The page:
Adoption of Assistive Technologies
for Reading Disabilities:
Cultural, Literacy, and Technological
Aspects
Katherine Deibel
University of Washington
Generals Exam Presentation
November 16, 2007
What I’ve been up to…
I’ve been reading…
… for generals
… for my job
… for cooking
… for voting
… for fun
K. Deibel, Assistive Technologies and Reading Disabilities
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What is this talk about?
The usage and adoption of
assistive technologies by people
with reading disabilities
K. Deibel, Assistive Technologies and Reading Disabilities
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Why does it matter?
– Reading is a critical skill in an
information society
– 7—15% of the population have significant
difficulties with reading
– Computer-based assistive tools can
provide successful accommodations
– A tool is only helpful when it is used
Refs: Sands & Buchholz,1997
K. Deibel, Assistive Technologies and Reading Disabilities
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Abandonment of Assistive Technology
– 35% of all assistive technologies
purchased are abandoned
– Waste of resources, time, and funds for
users and disability services
– Bad experiences lead to disillusionment
about assistive technologies
Refs: Phillips & Zhao, 1993, Martin & McCormack, 1999; Rimer-Reiss & Wacker, 2000
K. Deibel, Assistive Technologies and Reading Disabilities
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What I did
– Reviewed the research literature on:
– Assistive technology for reading disabilities
– Technology adoption and abandoment
– Assistive technology adoption and abandonment
– Brought in insights from other research areas:
–
–
–
–
Human-computer interaction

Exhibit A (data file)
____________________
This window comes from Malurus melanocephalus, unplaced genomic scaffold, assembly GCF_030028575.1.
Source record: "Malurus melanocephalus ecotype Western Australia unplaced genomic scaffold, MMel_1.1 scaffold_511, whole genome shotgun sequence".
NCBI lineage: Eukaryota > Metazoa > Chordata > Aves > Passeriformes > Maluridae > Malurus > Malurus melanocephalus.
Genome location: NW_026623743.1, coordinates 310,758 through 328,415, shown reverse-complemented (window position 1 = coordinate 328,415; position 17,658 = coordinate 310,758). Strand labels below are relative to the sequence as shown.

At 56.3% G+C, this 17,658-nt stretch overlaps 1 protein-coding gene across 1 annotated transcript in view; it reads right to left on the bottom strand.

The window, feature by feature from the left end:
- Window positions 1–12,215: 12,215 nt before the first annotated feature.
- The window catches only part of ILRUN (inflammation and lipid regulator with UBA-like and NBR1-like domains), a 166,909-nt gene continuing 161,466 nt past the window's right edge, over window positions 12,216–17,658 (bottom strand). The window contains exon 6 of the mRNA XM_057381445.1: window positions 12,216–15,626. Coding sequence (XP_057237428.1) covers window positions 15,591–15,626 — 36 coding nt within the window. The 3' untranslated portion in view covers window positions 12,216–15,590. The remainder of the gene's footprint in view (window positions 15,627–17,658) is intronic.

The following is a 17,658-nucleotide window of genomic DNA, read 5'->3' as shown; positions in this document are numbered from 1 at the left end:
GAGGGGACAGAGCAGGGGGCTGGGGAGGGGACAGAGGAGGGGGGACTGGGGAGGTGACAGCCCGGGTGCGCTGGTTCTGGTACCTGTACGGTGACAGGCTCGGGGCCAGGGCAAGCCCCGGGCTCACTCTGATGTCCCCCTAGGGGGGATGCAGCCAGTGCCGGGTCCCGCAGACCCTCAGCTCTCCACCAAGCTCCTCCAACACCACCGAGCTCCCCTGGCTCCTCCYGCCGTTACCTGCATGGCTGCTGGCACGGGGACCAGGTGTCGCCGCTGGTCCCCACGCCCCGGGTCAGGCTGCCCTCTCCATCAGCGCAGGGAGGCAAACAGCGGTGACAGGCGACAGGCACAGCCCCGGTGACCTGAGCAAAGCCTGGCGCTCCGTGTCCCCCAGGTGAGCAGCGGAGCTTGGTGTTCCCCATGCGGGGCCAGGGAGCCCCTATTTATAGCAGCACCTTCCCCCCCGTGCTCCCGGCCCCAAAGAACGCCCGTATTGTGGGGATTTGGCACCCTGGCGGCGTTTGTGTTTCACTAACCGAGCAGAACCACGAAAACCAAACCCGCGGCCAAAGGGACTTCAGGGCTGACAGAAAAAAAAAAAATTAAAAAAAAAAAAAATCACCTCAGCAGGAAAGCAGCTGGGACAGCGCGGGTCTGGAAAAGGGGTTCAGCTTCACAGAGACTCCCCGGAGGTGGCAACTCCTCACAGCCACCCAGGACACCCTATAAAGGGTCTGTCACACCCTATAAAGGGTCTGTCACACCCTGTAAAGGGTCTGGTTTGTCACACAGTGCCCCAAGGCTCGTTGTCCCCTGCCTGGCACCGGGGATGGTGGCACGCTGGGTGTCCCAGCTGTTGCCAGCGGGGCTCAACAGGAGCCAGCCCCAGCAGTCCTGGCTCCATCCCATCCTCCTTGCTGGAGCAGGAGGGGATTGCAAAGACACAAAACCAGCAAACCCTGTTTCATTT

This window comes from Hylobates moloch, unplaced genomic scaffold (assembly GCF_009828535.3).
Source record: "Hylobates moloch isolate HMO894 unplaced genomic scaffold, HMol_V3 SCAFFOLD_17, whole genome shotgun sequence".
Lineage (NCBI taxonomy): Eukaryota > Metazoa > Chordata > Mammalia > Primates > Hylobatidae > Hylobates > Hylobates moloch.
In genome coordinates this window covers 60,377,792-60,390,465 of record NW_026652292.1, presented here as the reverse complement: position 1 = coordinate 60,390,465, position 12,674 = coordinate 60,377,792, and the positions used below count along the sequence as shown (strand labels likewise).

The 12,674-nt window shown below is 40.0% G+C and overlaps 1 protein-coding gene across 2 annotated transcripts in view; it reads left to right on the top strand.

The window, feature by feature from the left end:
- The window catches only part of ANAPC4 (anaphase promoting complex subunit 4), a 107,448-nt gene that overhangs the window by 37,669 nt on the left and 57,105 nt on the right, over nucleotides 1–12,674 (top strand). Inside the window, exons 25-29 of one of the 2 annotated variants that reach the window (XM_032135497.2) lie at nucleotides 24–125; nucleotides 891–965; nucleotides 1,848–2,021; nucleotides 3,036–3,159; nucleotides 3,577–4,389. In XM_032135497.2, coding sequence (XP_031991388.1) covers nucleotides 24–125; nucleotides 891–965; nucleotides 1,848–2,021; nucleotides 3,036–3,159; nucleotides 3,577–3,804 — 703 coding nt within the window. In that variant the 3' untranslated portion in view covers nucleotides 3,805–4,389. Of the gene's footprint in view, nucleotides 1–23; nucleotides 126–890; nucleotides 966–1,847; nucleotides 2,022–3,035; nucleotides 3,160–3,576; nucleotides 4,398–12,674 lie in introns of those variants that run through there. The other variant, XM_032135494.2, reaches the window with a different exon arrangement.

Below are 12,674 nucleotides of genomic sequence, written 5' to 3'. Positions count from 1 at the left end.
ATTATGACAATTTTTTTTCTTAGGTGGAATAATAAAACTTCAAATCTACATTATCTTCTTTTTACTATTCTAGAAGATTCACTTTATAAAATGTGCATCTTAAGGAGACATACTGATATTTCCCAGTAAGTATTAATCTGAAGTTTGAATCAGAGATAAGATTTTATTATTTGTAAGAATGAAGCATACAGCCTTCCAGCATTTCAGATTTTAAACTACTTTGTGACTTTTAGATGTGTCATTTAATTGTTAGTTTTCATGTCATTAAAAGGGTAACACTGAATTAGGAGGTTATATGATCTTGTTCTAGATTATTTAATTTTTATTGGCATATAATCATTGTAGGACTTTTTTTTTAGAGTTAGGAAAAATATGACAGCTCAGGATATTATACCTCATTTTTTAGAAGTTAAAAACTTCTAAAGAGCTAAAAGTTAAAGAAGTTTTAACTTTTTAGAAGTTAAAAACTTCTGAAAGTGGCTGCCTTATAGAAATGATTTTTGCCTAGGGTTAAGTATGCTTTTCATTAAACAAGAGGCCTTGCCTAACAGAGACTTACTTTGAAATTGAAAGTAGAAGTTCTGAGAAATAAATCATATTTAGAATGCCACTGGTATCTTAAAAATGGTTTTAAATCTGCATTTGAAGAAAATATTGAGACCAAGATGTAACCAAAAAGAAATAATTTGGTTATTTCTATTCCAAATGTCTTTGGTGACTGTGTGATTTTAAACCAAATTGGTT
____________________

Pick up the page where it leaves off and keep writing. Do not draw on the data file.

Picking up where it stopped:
Reading on computers
Disability studies
Education
K. Deibel, Assistive Technologies and Reading Disabilities
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Contributions
– Identified gaps in current work in this area
– Identified why those gaps exist and persist
– Research designs to address these gaps
– Synthesizing across disciplines
K. Deibel, Assistive Technologies and Reading Disabilities
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Outline
– Motivation and Introduction
– Background
– Reading Disabilities
– Assistive Technologies
– Overview of Research Literature
– Next Steps in Research
– Summary
K. Deibel, Assistive Technologies and Reading Disabilities
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What is a reading disability?
A neurological condition defined as a
profound difficulty with reading and
learning how to read that cannot be
explained because of:
– Low intelligence
– Limited sensory ability
– Lack of education
– Lack of socioeconomic opportunity
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What’s in a name?
– Dyslexia
– Dysphonia (auditory)
– Dyseidesia (visual)
–
–
–
–
Word blindness
Phonological Processing Deficit
Strephosymbolia (twisted letters)
Visual Stress / Meares-Irlen Syndrome
Reading Disability
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Prevalence of reading disabilities
– 7—15% of the population have some
difficulty with reading
– Reading disabilities occur in all languages
– Most common form of disability at
4-year universities in the U.S.
– 46% of students registered as having a
disability
Refs: Sands & Buchholz, 1997; Lewis et al. 1999’ Smythe et al., 2004
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Difficulties
– Phonological processing deficit
– Difficulty translating words into sound
– Word misidentification
– Dropping or substitution of letters in words
– Impacts reading comprehension
Refs: Perfetti et al., 1992; Dickinson et al., 2002
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Difficulties
– Phonological processing deficit
– Memory
– Short-term memory
– Visual memory
Refs: Dickinson et al., 2002
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Difficulties
– Phonological processing deficit
– Memory
– Visual stress
– Letters and words move and blur together
– Eye strain and headaches
– Difficulty sustaining reading
– Affects 20—30% of the general population
Refs: Jeanes et al., 1997; Evans, 2001; Dickinson et al., 2002; Kriss & Evans, 2005
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Difficulties
– Phonological processing deficit
– Memory
– Visual stress
Severity of difficulties varies
greatly across individuals
Refs: Dickinson et al., 2002
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Sociocultural aspects of reading disabilities
– Self-doubt, low confidence, and feelings
of isolation
– Teasing from peers
– Viewed as lazy or faking
– Expectations from others to fail
– Invisible aspect of disability encourages
the hiding or limiting of knowledge of
having the disability